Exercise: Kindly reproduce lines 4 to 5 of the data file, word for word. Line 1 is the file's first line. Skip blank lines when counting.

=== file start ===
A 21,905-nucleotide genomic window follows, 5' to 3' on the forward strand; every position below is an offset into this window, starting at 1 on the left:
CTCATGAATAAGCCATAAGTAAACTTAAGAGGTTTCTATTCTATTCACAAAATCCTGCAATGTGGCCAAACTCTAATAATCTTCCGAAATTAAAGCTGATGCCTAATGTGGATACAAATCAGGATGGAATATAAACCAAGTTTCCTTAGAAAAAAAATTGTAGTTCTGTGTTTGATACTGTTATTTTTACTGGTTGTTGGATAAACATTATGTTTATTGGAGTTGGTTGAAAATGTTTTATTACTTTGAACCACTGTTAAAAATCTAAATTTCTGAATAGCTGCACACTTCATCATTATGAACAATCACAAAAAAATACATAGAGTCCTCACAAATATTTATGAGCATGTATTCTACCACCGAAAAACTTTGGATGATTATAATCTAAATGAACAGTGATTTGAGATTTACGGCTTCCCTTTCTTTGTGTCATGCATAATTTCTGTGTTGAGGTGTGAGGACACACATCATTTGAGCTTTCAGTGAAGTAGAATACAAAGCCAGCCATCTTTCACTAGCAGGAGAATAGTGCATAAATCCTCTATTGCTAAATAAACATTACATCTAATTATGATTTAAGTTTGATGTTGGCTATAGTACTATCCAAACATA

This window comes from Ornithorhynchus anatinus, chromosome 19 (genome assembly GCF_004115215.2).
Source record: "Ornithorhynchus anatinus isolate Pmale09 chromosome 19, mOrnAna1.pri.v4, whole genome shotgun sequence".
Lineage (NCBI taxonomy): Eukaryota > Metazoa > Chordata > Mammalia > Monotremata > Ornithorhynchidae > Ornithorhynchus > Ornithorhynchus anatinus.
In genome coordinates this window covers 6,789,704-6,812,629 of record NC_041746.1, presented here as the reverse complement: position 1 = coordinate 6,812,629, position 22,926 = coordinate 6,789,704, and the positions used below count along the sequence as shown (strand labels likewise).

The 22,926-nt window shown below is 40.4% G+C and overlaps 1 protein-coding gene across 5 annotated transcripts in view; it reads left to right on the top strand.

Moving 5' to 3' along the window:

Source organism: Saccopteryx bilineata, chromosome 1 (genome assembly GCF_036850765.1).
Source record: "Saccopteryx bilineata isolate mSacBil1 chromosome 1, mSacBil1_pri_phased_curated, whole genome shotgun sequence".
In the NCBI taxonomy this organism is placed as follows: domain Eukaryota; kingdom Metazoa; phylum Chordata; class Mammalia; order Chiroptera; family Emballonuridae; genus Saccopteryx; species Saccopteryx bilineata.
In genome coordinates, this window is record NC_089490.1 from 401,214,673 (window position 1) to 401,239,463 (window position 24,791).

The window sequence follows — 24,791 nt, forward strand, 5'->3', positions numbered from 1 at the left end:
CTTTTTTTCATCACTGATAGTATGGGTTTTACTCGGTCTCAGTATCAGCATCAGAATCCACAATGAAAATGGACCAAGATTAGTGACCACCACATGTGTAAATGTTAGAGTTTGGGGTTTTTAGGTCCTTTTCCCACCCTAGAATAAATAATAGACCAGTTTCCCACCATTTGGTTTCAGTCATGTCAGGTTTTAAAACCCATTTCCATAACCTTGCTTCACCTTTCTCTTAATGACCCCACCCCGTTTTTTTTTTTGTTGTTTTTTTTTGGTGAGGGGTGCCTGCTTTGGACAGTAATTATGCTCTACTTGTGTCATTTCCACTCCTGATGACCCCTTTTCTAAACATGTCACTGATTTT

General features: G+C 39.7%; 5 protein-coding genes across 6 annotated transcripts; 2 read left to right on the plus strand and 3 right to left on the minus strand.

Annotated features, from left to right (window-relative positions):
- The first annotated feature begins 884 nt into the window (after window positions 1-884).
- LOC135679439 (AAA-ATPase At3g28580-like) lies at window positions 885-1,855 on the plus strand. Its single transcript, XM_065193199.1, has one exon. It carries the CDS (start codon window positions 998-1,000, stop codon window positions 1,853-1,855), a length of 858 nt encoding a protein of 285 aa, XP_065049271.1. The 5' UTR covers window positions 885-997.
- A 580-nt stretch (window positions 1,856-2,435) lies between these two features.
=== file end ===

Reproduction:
Source record: "Ornithorhynchus anatinus isolate Pmale09 chromosome 19, mOrnAna1.pri.v4, whole genome shotgun sequence".
Lineage (NCBI taxonomy): Eukaryota > Metazoa > Chordata > Mammalia > Monotremata > Ornithorhynchidae > Ornithorhynchus > Ornithorhynchus anatinus.